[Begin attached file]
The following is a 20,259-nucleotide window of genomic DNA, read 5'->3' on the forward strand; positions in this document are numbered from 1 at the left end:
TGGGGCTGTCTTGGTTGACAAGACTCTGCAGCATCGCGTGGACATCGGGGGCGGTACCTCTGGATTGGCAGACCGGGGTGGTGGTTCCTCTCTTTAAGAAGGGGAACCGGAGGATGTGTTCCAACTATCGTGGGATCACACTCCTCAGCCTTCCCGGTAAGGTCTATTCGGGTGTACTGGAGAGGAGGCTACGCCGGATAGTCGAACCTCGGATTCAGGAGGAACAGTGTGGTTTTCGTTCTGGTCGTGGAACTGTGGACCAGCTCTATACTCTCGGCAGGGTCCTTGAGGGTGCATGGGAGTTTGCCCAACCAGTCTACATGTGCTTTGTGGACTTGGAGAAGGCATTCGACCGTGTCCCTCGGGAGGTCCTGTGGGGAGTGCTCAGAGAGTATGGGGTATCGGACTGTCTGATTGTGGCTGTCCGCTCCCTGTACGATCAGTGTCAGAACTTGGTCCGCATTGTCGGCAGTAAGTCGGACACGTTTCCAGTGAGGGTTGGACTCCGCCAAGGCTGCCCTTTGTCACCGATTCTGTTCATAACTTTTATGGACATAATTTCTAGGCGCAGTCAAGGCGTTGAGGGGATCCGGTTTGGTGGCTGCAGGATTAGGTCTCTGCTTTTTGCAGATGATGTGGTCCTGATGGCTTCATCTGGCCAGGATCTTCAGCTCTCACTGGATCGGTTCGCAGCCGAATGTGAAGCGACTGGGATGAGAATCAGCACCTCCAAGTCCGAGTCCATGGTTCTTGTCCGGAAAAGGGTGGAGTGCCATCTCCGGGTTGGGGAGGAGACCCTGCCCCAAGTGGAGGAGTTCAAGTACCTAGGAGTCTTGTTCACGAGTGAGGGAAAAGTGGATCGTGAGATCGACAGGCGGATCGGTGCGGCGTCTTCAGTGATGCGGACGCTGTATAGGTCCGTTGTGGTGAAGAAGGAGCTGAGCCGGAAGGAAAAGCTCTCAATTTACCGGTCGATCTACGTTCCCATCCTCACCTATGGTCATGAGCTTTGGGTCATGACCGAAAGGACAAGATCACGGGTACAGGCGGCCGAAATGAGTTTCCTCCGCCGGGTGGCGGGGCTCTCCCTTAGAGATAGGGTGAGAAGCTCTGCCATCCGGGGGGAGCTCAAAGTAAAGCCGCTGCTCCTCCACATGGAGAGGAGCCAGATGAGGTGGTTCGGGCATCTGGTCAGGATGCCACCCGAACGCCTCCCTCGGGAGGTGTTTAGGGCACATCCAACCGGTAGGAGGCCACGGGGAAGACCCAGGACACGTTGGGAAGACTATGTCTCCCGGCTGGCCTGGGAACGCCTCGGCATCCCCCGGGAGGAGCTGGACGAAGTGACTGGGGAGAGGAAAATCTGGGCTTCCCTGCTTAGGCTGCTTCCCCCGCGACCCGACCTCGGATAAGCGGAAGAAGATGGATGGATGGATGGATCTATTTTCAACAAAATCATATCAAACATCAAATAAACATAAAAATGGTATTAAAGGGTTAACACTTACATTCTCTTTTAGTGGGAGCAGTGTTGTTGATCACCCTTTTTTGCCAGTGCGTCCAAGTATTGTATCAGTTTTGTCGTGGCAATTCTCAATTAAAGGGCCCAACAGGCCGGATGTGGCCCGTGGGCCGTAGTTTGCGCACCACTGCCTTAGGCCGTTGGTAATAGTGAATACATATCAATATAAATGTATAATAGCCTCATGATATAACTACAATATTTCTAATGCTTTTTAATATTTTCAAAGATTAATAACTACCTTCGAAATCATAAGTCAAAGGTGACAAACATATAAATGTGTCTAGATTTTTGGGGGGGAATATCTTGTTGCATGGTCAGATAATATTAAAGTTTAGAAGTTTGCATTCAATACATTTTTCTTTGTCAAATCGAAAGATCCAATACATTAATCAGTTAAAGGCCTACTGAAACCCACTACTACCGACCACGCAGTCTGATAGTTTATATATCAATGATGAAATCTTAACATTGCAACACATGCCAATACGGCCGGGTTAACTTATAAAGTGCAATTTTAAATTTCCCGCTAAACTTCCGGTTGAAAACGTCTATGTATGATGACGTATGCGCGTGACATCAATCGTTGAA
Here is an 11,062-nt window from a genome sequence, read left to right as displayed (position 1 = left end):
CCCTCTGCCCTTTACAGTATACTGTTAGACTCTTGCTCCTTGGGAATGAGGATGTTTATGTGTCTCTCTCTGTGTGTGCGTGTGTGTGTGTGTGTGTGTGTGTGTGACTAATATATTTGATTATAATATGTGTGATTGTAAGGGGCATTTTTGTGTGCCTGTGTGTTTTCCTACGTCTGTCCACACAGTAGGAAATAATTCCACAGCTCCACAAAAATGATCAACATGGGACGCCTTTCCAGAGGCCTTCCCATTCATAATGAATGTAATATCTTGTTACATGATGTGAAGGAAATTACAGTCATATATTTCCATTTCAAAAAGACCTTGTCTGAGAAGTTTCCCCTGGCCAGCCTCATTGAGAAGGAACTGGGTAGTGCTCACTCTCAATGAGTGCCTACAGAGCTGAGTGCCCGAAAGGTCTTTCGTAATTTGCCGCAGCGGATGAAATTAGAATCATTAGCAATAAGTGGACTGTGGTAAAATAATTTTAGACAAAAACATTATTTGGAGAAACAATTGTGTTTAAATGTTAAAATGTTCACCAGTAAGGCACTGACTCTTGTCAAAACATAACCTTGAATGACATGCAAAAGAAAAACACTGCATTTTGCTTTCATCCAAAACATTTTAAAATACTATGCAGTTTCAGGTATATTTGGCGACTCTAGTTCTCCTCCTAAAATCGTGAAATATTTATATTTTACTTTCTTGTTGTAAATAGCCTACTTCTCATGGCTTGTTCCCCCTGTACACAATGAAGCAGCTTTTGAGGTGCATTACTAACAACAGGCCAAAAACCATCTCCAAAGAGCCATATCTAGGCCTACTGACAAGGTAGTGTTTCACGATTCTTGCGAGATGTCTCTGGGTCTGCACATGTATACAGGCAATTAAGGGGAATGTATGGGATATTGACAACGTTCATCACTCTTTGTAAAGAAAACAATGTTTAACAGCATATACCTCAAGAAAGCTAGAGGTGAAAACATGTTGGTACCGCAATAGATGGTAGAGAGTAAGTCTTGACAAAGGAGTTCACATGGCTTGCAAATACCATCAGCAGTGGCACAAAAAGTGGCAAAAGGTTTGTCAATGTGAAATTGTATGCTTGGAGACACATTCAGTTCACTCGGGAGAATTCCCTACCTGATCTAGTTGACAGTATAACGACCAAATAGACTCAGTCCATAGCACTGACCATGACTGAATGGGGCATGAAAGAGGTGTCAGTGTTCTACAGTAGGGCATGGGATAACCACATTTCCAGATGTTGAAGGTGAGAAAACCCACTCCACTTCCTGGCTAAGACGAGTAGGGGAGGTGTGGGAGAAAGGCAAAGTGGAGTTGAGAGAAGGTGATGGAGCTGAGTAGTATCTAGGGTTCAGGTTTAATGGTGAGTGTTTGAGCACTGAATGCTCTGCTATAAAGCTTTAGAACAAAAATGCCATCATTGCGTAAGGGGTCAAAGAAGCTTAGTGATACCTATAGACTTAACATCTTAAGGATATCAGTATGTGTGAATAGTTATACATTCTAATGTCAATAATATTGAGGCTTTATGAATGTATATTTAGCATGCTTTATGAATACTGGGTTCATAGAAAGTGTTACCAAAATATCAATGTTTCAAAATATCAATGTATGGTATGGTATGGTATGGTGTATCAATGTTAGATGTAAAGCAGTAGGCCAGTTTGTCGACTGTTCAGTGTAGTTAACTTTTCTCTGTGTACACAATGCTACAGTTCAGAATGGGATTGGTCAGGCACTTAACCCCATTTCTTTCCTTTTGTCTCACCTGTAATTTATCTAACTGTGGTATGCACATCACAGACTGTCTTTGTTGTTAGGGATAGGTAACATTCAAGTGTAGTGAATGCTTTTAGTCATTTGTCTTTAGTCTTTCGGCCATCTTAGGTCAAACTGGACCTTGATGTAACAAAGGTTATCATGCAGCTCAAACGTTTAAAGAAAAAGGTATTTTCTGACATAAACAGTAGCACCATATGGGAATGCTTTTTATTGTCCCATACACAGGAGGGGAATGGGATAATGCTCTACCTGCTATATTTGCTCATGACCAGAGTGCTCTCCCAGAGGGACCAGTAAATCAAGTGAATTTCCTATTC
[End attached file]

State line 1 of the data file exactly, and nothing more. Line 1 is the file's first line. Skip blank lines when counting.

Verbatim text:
The following is a 20,259-nucleotide window of genomic DNA, read 5'->3' on the forward strand; positions in this document are numbered from 1 at the left end: